Further to the earlier analysis of the manifesto pledges of Padraig / Patrick Mulholland here, in the interest of fairness and balance, is an analysis of the manifesto pledges of the other contender for election to the post of General Secretary, Alison Millar.
“Bring absolute commitment, hard work, vast negotiating experience and determination to the post”.
Good stuff. However, like Padraig / Patrick’s manifesto pledge these qualities are a basic requirement for the job, not a “plus”. Alison does appear to have an edge over Padraig / Patrick in that she appears to have a greater and broader experience of negotiation.
“Ensure protection of jobs, terms and conditions and pensions”.
An admirable statement but again it’s not quite clear how Alison would “ensure” any of these things. Certainly she could pledge to continue to fight for these things but to ensure them, in the current climate? Not so sure on that one without further analysis of her proposed means to deliver.
“Fight for decent pay rises”.
Again, strong on rhetoric but this is a fundamental tenet of the role of a senior negotiating union official. Certainly at the level of General Secretary. Alison has considerable negotiating experience and would be in a stronger position to negotiate pay deals than Padraig / Patrick who by his own pledge to donate additional monies paid to him above and beyond his current (unknown) salary if he wins the election has, it would appear, undermined his credibility and ability to negotiate pay rises for members.
“Defend public services and continue the fight against austerity”.
As would be expected. Some further detail on the “how” would be of help.
“Fight against privatisation and outsourcing”.
“Ensure members’ subscriptions are protected and only used for the benefit of members”.
Not entirely sure what is meant by this. Is she referring to the costs of legal advice or political donations from membership funds (from subscriptions)? Perhaps someone will seek some clarity at one of the Hustings?
“Ensure members’ issues including personal representation and real workplace issues come first and foremost”.
Again this is something that one would expect from a union. Not quite sure why this is part of a manifesto. It is interesting, and confusing, that Alison refers to “real workplace issues”. What does she mean by that?
“Ensure that representatives have access to first class training and development to enable them to deal with members’ issues and represent and negotiate with employers”.(?)
On the face of it this seems to suggest that representatives have not been receiving “first class training and development”. If the commitment is to address that then surely this is a benefit to reps and members alike.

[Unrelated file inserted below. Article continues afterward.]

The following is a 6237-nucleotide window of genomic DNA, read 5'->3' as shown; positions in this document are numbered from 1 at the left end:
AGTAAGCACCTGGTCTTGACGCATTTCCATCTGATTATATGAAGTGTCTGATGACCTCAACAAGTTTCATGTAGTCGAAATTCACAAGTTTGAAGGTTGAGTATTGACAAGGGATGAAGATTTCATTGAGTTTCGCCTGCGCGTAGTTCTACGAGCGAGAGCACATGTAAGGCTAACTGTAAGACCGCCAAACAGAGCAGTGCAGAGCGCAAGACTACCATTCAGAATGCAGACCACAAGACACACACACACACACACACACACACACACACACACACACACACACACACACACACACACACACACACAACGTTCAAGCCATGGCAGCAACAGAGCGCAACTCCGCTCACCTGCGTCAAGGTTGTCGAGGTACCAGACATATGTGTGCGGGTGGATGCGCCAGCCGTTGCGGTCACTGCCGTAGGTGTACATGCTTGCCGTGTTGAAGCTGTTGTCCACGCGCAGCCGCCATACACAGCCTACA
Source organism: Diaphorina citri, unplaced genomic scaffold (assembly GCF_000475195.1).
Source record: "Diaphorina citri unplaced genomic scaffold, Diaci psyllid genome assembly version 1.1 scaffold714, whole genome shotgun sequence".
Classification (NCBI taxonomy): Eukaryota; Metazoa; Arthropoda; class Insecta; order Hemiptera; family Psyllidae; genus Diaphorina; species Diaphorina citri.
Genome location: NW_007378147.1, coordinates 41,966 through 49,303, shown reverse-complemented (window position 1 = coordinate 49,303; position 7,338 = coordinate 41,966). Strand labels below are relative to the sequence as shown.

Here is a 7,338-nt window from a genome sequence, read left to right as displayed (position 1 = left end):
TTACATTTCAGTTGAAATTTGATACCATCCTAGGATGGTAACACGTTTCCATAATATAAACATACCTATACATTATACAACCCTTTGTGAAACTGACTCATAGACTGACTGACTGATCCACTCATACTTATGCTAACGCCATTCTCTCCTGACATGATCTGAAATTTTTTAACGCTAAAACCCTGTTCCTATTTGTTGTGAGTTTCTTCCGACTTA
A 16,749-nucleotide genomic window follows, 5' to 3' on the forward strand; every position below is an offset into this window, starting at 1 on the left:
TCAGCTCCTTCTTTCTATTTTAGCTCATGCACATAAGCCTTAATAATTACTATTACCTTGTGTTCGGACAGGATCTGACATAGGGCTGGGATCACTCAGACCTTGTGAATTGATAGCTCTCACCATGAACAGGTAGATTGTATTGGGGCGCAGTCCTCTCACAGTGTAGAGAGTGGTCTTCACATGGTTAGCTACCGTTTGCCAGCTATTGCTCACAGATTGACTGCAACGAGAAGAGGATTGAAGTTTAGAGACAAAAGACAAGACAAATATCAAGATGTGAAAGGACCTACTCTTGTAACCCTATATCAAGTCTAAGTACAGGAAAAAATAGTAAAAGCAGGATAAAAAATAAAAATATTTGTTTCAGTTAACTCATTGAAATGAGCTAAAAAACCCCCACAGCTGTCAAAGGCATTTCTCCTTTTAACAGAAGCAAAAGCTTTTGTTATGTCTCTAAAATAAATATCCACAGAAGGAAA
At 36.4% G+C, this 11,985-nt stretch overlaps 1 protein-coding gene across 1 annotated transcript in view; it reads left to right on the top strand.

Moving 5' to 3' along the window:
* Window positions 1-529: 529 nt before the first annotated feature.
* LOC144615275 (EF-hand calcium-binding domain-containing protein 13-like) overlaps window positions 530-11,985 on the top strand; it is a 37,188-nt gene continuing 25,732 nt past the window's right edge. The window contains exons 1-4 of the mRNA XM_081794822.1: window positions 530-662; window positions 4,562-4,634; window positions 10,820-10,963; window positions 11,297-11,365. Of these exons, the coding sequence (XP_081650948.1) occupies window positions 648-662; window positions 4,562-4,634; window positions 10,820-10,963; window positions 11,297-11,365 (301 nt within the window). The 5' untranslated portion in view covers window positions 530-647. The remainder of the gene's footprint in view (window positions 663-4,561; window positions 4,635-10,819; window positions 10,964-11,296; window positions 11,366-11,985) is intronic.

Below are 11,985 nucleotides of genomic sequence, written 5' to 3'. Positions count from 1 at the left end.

“Defend facility time and trade union secondment”.
These are legal entitlements which can only be repealed by Parliament / the Assembly. Despite the progress of the Trade Union Bill in the UK the Minister responsible for these issues here in NI has said he will not implement the Trade Union Bill here in Northern Ireland. Aside from that defending these things is more an instinctive issue that goes with the role than a manifesto pledge.
“Challenge employers on behalf of members via the Courts and Tribunals when necessary”.
“When necessary” is the key to this pledge. Currently it is the case that NIPSA will only go to court or a tribunal on a matter concerning members where there is a considerably more than 50% chance that any such action will result in a win. Is Alison now stating that these actions will be carried out more frequently and not constrained by the win potential? Some clarity would be appreciated. Perhaps this is another for the hustings.
“Be a voice for ALL members – independent of political interference”.
This is something of a hot potato, the elephant in the room. Alison is clearly referencing the political influence which a certain outside political party might have on her opponent in this election. Padraig / Patrick Mulholland is a proud member of the Socialist Party and clearly there are concerns that this might colour his opinion and influence his thinking on certain things. Whilst Alison states that she is “independent of political interference” there are those who would question the proximity of the “NIPSA Unity” grouping to her campaign. Admittedly NIPSA Unity did not field a candidate for this election (why?) but their seemingly collective and open support for Alison is leading some to question that independence. Again some clarity would be useful and perhaps this is one for the hustings also.
“Challenge and lobby all political representatives in the interests of ALL members and their families”.
Again, it is a given that this would be an expected role of the General Secretary.
“Engage with the wider Trade Union Movement via ICTU to build a stronger, united trade union movement to fight against the wider austerity agenda”.
Seems sensible enough. It is, however, lacking in substance. How does Alison propose we collectively do this? Civil disobedience? How will NIPSA, for example, deal with its members who ultimately will be responsible for the delivery and implementation of many of the cuts and, almost exclusively, the implementation of the inevitable welfare reforms?
“Campaign for a just society based on first class, fully funded public services”.
“Be a decisive leader”.
Again this is to be expected of anyone holding the position of General Secretary. Fortunately for Alison she has proved herself capable in that regard when she, in her current capacity of Deputy General Secretary, has had to conduct negotiations and resolve issues at times when the General Secretary has not been available to do so.
One surprising omission from Alison’s manifesto pledges is the simple phrase “Continue to…”. It might have made all the difference.